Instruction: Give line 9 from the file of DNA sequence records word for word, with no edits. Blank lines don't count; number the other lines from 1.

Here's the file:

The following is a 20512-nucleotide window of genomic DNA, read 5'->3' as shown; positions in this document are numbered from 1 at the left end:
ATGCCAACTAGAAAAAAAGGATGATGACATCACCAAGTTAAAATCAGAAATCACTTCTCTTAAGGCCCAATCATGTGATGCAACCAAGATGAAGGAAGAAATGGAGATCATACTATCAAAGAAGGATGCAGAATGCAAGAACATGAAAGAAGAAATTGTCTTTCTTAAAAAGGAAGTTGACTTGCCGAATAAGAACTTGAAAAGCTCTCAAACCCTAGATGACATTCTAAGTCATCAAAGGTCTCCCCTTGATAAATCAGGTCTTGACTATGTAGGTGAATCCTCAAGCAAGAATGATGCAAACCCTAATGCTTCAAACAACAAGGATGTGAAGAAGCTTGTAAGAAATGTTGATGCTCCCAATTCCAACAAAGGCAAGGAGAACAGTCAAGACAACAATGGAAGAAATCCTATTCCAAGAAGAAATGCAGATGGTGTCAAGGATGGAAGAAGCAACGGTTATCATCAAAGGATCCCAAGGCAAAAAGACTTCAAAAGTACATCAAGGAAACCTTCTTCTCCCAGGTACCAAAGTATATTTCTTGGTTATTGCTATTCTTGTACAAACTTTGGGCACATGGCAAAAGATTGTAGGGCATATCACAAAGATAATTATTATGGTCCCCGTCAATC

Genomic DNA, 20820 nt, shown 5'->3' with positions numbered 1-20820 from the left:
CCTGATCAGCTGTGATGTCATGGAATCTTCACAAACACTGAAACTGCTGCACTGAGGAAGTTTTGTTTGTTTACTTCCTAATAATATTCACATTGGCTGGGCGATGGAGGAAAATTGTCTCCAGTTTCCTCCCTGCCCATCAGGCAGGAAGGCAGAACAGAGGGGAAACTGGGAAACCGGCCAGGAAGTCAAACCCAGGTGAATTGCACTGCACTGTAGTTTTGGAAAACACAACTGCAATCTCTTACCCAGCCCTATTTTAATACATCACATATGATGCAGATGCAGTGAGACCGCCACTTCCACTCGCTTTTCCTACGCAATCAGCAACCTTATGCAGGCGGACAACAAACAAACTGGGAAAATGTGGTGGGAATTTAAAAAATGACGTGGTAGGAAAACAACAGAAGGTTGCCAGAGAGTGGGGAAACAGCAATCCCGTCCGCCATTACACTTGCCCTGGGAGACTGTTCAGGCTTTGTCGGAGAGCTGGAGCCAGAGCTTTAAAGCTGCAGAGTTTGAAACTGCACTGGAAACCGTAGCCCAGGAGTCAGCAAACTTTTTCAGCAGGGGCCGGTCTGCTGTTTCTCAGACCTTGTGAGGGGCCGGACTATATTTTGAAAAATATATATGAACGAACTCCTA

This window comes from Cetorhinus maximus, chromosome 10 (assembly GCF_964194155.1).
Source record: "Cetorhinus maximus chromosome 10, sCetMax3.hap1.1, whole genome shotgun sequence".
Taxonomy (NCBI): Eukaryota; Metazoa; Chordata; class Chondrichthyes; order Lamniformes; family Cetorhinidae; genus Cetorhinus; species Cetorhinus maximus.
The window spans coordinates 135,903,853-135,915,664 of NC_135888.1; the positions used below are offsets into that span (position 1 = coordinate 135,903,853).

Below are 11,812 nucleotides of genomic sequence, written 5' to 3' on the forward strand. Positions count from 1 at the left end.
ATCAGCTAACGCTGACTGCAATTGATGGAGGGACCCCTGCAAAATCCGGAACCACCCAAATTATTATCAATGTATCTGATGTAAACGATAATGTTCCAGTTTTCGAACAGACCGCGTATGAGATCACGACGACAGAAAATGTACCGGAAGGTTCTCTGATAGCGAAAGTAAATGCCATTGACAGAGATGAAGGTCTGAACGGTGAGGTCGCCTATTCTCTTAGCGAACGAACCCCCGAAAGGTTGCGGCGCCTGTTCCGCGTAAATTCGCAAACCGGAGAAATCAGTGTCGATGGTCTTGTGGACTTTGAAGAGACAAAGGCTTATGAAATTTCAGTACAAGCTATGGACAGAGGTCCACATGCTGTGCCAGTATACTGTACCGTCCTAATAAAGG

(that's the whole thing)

Below are 11,812 nucleotides of genomic sequence, written 5' to 3' on the forward strand. Positions count from 1 at the left end.